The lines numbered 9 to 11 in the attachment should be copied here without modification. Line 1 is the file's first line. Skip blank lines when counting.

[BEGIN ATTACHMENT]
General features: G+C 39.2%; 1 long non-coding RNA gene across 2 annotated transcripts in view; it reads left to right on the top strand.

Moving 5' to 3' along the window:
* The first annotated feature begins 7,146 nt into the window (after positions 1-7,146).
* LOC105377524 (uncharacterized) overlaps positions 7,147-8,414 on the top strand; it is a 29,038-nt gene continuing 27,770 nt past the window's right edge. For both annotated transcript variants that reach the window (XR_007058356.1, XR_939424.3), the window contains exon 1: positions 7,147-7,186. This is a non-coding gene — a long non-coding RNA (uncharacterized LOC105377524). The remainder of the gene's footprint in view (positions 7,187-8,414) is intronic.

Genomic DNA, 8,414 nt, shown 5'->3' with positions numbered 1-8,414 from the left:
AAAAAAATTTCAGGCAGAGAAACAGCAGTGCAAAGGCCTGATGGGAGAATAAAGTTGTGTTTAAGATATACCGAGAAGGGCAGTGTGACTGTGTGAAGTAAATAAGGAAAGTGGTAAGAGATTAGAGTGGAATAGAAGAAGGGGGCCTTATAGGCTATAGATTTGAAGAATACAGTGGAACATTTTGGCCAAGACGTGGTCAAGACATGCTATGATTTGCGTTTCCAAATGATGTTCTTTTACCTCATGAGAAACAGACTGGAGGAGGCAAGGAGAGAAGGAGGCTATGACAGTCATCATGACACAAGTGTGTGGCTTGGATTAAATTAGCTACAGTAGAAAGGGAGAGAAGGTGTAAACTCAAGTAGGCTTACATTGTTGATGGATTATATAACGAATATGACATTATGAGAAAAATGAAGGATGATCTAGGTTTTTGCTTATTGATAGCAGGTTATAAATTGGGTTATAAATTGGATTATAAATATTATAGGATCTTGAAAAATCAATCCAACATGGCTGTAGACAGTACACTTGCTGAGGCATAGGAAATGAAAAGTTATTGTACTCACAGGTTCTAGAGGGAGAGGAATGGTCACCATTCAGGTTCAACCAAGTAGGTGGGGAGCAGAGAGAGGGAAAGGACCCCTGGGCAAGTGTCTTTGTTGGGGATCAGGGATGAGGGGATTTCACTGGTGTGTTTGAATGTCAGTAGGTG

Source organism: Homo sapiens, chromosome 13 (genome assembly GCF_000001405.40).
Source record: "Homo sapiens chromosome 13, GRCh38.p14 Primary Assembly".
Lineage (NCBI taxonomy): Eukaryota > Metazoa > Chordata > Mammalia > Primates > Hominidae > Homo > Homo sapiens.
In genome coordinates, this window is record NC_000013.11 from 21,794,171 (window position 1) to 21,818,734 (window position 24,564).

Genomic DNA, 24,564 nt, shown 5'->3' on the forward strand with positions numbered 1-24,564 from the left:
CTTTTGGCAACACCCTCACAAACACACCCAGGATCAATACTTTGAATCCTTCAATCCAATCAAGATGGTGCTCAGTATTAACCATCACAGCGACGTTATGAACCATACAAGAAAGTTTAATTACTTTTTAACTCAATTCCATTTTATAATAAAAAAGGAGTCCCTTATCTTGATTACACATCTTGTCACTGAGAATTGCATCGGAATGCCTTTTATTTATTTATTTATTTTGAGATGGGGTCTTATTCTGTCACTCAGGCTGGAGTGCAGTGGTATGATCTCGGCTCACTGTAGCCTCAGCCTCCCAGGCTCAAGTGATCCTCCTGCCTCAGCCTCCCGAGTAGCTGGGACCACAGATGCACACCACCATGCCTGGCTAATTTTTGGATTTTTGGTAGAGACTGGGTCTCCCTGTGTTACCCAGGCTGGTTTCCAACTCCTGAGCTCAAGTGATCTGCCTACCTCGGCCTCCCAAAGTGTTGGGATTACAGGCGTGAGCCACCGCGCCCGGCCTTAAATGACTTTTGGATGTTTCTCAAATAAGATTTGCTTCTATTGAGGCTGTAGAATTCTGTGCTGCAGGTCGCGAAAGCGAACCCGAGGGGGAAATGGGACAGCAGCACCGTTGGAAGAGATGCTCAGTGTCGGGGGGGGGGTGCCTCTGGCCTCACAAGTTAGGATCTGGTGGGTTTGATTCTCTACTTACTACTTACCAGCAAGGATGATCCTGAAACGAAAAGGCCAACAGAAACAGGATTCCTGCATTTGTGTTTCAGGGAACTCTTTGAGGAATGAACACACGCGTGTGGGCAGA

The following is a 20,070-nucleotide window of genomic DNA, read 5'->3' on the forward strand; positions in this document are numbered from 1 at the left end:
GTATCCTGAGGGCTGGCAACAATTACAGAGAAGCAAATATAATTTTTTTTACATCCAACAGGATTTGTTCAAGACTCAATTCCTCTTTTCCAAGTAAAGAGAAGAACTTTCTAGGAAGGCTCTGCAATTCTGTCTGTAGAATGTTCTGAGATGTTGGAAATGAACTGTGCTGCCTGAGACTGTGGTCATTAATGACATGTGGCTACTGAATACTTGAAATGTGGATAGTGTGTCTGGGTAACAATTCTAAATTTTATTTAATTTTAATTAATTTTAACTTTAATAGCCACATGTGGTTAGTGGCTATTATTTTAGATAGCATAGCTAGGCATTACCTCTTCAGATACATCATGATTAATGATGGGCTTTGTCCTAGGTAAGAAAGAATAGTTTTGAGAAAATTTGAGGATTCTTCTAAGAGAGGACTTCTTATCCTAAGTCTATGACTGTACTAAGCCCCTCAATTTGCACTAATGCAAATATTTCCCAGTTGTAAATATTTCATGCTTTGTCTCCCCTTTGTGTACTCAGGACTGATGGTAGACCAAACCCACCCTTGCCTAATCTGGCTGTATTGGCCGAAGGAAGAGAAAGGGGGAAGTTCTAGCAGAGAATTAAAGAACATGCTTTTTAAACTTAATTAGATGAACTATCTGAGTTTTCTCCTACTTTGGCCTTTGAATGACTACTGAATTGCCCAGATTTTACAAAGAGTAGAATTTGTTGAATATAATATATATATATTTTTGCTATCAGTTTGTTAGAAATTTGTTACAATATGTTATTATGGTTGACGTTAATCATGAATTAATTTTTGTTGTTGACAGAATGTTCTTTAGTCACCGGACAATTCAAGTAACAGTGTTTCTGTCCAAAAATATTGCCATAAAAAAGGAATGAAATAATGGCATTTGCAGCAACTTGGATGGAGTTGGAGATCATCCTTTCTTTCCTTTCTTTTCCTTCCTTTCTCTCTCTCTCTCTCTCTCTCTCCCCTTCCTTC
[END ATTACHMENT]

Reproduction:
Lineage (NCBI taxonomy): Eukaryota > Metazoa > Chordata > Mammalia > Primates > Hominidae > Homo > Homo sapiens.
In genome coordinates, this window is record NC_000013.11 from 21,794,171 (window position 1) to 21,818,734 (window position 24,564).

Genomic DNA, 24,564 nt, shown 5'->3' on the forward strand with positions numbered 1-24,564 from the left: